My father and my wife’s father, disagreeing with our leader, Jones, left and came to Michigan.  Father rented a farm from the notorious Capt. Westbrook, close to what is now Marine City.  When father came to know the Captain’s history – that he was once a British subject and that he had in the war of 1812 left Canada and joined the Yankees, and with his guerrilla band made raids into Canada (in fact, I myself, talked with many who had suffered) – then, in the year 1830, having heard that Col. Talbot had to give free grants of land, he bade good-bye to Capt. Westbrook and on foot made tracks for Canada.  That grand, benevolent, patriotic lady, Mrs. Coyne, administered to his wants.  [Livingstone, in his travels through Africa, said that he always found the females the best, far superior to the males, in kindness and charity.]  Not only that, but she gave him good advice, how to manage the old Colonel.  She was an angel of mercy to many a footsore traveler asking for land.  She told him not to approach the Colonel until after he had broken his fast in the morning.  The Colonel received him kindly, gave him a grant, Lot No. 10, on the town line between Howard and Harwich, and there he squatted in the year 1830.  The story of the first settlers in the bush is an old one, told by abler writers than I, so I slip over all the hardships that we endured.  We got a shanty built, but father felled a tree on it and remarked that the beams being strong saved us youngsters.  There was another tree that could reach, so he dared not tackle that, but sent me for to get a Mr. Cram, who was an expert, to cut it down.  Having heard that we could make sugar out of maple trees, he tied strips of basswood around them.  Then we heard of other trees – bee trees, coon trees.  We wanted him to mark the coon and bee trees, but he only laughed.  I, being ten or twelve years old, in course of time became an expert axeman, in fact I never became distinguished for anything else.  And so we strugged along – father at his old trade, weaving, mother spinning, my brother Thomas and I cutting and slashing down the primeval forest.  And so we struggled along till the year 1846 when mother died, on the 10th of May.  In the month of November of that year I married Agnes McCauley, who with her family came over in the same ship, she being six weeks old.  Her brother James previously married my sister Mary Ann.  My time was spent in clearing off the heavy crop of timber, attending logging bees and raisings and raising a family of nine – there was no such thing as race suicide in those days – five boys and four girls.  Father died in 1862.  They were buried on the farm, but I had the remains moved to Ridgetown cemetery, where I will shortly join.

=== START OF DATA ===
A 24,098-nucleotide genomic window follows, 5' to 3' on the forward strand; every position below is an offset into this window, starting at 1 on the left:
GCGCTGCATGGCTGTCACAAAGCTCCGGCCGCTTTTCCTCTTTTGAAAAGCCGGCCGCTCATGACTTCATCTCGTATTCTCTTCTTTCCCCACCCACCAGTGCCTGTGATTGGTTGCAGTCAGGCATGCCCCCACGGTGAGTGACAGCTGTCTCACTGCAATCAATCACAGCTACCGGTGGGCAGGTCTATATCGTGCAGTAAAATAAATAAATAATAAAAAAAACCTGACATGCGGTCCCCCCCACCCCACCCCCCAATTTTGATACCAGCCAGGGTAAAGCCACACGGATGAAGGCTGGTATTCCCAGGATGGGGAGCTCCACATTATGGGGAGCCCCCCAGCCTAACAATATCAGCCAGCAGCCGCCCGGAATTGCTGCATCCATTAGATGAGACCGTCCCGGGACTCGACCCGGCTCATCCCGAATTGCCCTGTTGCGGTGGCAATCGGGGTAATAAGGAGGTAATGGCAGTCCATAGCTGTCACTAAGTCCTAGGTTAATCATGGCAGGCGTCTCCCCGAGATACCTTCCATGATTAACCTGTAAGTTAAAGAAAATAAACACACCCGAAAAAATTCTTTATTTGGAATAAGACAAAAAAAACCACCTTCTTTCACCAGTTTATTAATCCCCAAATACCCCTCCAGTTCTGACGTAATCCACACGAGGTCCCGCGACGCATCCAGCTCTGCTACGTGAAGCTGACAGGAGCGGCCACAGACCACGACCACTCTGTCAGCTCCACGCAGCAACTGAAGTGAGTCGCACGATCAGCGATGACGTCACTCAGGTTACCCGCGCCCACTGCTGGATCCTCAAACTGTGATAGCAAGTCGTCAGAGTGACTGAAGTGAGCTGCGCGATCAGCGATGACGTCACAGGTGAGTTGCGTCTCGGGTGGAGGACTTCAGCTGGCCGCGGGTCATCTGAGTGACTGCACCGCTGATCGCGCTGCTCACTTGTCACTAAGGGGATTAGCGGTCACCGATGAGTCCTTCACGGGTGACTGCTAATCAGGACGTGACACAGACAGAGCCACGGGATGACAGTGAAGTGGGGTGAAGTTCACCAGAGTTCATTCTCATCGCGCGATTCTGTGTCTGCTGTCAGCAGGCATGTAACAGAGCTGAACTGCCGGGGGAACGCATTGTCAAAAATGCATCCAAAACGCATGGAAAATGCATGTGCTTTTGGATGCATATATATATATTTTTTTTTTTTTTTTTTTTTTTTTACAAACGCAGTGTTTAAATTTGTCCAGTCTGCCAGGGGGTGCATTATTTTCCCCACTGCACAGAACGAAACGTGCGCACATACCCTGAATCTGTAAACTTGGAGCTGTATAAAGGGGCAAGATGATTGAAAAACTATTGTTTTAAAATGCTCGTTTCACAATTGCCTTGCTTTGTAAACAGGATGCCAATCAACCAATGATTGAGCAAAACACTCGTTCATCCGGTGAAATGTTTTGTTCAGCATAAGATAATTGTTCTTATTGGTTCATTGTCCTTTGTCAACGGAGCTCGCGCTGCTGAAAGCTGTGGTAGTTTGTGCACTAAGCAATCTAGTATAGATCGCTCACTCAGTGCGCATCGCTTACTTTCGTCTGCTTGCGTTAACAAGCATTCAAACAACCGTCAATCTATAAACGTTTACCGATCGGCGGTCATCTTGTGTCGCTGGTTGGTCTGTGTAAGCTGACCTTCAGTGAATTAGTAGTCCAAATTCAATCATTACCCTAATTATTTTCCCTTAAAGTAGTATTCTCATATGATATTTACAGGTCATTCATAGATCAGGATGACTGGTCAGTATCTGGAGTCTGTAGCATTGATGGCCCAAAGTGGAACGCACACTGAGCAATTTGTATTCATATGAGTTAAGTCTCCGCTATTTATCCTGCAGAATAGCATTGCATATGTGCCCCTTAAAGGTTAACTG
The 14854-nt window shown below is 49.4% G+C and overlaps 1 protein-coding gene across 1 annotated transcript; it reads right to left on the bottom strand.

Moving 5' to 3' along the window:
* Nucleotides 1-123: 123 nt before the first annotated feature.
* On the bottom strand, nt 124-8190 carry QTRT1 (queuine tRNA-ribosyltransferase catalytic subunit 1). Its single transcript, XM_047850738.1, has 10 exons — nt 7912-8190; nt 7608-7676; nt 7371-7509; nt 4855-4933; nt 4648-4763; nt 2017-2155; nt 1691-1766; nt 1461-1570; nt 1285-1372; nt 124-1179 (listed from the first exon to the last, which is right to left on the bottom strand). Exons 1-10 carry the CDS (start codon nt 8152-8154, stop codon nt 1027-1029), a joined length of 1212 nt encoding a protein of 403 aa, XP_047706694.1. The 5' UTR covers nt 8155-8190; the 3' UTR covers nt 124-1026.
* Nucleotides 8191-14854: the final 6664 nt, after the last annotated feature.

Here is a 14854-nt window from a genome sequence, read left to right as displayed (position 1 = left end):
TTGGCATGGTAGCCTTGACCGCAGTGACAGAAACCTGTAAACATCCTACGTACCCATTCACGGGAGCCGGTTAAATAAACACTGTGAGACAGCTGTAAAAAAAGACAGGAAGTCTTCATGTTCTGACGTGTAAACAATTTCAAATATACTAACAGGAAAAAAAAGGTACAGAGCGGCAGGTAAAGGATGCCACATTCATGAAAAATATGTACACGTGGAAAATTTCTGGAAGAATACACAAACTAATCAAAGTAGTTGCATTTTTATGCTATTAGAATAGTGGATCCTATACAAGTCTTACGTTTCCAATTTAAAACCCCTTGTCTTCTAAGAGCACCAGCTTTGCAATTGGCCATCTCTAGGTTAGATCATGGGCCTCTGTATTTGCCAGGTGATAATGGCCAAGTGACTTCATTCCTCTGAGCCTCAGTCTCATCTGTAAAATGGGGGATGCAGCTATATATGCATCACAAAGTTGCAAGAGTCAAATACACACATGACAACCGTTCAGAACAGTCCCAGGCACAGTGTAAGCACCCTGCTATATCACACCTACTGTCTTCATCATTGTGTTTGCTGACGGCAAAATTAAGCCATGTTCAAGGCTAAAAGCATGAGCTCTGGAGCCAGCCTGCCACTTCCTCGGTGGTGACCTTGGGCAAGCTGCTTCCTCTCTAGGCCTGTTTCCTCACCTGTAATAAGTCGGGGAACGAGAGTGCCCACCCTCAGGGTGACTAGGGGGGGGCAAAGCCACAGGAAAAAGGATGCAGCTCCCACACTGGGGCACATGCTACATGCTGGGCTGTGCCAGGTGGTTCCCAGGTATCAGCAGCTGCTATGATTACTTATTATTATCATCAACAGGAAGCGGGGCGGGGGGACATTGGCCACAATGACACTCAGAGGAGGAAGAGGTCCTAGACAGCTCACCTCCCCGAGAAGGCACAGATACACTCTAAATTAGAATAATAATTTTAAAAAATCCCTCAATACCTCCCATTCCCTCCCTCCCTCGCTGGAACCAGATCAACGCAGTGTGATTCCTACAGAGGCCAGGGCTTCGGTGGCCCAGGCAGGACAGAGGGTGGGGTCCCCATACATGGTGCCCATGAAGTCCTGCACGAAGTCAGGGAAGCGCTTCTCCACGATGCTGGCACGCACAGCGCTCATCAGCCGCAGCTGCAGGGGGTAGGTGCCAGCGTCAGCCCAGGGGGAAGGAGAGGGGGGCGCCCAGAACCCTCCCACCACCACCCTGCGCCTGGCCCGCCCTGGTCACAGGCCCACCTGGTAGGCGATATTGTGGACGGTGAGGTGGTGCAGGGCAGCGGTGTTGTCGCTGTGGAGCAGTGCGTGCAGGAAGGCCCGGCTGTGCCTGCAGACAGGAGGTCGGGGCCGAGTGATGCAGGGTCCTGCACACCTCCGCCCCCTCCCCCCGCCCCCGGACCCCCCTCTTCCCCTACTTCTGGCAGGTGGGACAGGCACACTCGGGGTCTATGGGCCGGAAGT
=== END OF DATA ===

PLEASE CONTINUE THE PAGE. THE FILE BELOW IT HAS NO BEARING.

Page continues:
But a word on politics and religion.  I have listened to Sir Alan McNab, to George Brown, to John A. McDonald, to Col. Prince,to John Llyllard Cameron, to Malcolm, whom we called the old coon, sympathized with William Lyon Mackenzie, but left the Glove because for many years he cried out free trade.  In religion I have listened to the Rev. Mr. Ryerson, brother of the Rev. Egerton Ryerson.  That in Burns consoles me when he says:

                        What pleasure can it gie,
                        E’en to the de’il,
                        To scalp and scald
                        Poor chaps like me
                        And make us squall.